Many Canada housing markets overvalued: federal agency

Wed Oct 26, 2016 1:09pm EDT
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By Andrea Hopkins

OTTAWA (Reuters) - There is strong evidence that many Canadian housing markets are overvalued, the federal housing agency said on Wednesday, but it tempered the warning with a forecast projecting cooler housing starts, sales and prices in 2017 and 2018.

It was the first time the Canada Mortgage and Housing Corp acknowledged problems in Canada's overall housing market despite years of warnings from analysts about a potential bubble and repeated moves by government to tighten mortgage lending rules.

“We now see strong evidence of problematic conditions overall nationally. This is fueled by overvaluation - meaning house prices remain higher than the level of personal disposable income, population growth and other fundamentals would support," CMHC Chief Economist Bob Dugan said in the report.

But the agency, which is also responsible for insuring the bulk of Canadian mortgages issued by banks and other big lenders, said the high prices and overbuilding should dampen future growth in prices and homebuilding.

The head of the CMHC Evan Siddall warned last week that the agency would raise its overall risk rating for the national housing market to "strong" for the first time because affordability concerns have spread beyond the two most expensive markets, Toronto and Vancouver.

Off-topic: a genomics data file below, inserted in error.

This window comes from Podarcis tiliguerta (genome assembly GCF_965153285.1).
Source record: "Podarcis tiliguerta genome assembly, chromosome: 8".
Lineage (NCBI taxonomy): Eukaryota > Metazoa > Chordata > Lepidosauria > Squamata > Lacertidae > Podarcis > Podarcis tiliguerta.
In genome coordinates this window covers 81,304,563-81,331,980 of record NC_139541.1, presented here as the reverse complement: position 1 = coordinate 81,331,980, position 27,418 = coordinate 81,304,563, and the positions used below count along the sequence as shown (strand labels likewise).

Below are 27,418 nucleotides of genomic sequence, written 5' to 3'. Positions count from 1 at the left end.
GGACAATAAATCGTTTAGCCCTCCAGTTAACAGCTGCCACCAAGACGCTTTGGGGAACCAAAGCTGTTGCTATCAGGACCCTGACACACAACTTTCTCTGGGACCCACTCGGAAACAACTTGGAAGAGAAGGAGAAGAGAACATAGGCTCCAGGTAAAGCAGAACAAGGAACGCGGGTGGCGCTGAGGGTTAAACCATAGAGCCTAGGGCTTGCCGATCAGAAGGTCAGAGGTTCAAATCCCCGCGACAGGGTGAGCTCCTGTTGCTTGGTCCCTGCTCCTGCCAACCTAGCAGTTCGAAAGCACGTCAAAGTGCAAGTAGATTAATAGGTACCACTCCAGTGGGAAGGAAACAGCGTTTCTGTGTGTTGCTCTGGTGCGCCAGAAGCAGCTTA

It had previously warned about overvaluation and overbuilding in several cities, but never the Canadian market as a whole.

The government in October tightened mortgage and tax rules in a bid to prevent homebuyers from taking on too much debt and to make foreign investment harder, the latest attempt by policymakers to prevent a U.S.-style housing crash after the boom.

In its quarterly report, the CMHC said the two hottest cities, Toronto and Vancouver, should cool in 2017 or 2018, in part due to rising mortgage rates and high prices and, in the case of Vancouver, a tax on foreign homebuyers that took effect in August.   Continued...

A sign indicating a house has been sold on the real estate market is seen in Toronto, April 9, 2009.   REUTERS/Mark Blinch